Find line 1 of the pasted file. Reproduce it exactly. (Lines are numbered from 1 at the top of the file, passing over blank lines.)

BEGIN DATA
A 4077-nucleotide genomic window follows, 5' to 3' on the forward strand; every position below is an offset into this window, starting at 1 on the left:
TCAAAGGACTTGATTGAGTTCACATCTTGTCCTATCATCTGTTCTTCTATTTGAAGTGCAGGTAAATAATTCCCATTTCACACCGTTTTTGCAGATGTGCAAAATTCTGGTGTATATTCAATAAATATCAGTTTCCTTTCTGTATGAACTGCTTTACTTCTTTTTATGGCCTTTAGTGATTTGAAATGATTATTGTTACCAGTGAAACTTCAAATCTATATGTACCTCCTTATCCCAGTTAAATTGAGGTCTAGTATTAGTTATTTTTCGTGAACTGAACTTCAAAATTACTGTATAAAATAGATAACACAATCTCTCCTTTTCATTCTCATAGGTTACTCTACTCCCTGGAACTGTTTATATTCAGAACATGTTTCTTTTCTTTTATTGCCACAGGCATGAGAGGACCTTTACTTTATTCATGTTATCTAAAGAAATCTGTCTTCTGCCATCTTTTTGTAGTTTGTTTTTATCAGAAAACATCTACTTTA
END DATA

A 4077-nucleotide genomic window follows, 5' to 3' on the forward strand; every position below is an offset into this window, starting at 1 on the left: